R Bryant FranciscloseAuthor: R Bryant Francis
Name: Bryant Francis
About: R. Bryant Francis is a contributing writer to the Jace Hall Show who specializes in reviews, editorials, convention coverage, and long-form feature content. He'll talk your ear off about Assassin's Creed and Bastion, and is determined to help make the gaming community a more safe and inclusive space for all.See Authors Posts (329)
So in this last month, it’s kind of sucked if you have an e-mail and password combination at just about any site. Sony got hacked. Lulzsec distributed 62,000 random e-mail/password combinations that it won’t reveal the origins of. And even Citigroup had to admit the security of 320,000 accounts had been compromised.
So what’s the solution? Gizmodo has a great article arguing that the age of e-mail and password combinations needs to finish quickly. Soon, it could be all too easy for someone to jack into—say, your Bethesda softworks account, and get information to breach your Facebook account, Amazon account, or even your corporate or government e-mail.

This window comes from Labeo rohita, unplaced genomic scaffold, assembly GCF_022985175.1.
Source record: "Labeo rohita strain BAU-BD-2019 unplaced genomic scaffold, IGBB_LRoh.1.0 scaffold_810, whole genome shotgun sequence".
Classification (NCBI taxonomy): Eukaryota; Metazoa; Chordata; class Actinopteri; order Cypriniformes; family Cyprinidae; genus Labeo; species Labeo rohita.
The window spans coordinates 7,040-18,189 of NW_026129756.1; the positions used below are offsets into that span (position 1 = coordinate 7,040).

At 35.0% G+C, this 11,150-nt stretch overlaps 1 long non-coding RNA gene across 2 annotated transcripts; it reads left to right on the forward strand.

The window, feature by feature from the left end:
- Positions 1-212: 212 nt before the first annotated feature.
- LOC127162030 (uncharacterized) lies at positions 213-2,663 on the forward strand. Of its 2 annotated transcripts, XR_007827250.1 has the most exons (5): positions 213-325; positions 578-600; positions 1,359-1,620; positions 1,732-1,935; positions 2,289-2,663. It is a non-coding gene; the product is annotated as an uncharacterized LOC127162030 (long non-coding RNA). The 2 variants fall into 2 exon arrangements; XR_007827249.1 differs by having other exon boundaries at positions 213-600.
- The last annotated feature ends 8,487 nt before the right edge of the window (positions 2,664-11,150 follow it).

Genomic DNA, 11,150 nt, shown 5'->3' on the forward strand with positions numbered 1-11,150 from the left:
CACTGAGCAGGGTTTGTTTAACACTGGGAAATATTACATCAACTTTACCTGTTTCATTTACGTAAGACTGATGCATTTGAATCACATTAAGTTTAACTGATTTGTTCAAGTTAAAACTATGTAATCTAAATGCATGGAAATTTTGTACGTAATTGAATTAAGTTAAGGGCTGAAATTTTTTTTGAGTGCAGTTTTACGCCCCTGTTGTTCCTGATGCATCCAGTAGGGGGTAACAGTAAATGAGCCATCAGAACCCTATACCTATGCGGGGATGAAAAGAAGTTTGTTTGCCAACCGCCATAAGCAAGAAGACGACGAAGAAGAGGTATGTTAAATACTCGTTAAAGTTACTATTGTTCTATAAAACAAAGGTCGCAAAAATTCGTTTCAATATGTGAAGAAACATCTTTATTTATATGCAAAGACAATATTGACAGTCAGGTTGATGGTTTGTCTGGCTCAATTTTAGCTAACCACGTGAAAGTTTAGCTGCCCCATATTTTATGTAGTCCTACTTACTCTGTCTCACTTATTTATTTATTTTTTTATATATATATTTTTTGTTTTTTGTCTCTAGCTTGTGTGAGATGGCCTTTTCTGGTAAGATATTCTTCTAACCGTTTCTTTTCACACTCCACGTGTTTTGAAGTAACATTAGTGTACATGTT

But what kind of solutions can we think of? It’s not like we can do DNA testing on the web. (Don’t believe CSI, it actually takes like 5 weeks to get DNA testing done, not a few minutes.) Your social security number—which only you are supposed to know—would be a terrible replacement.
And the answer can’t really be making better locks—Apple’s a sterling gold example that no matter how many times you update the security on iOS, people can still hack their iPhones and iPads like nobody’s business. The lock doesn’t just need to be changed, it needs to be made out of an entirely new metal.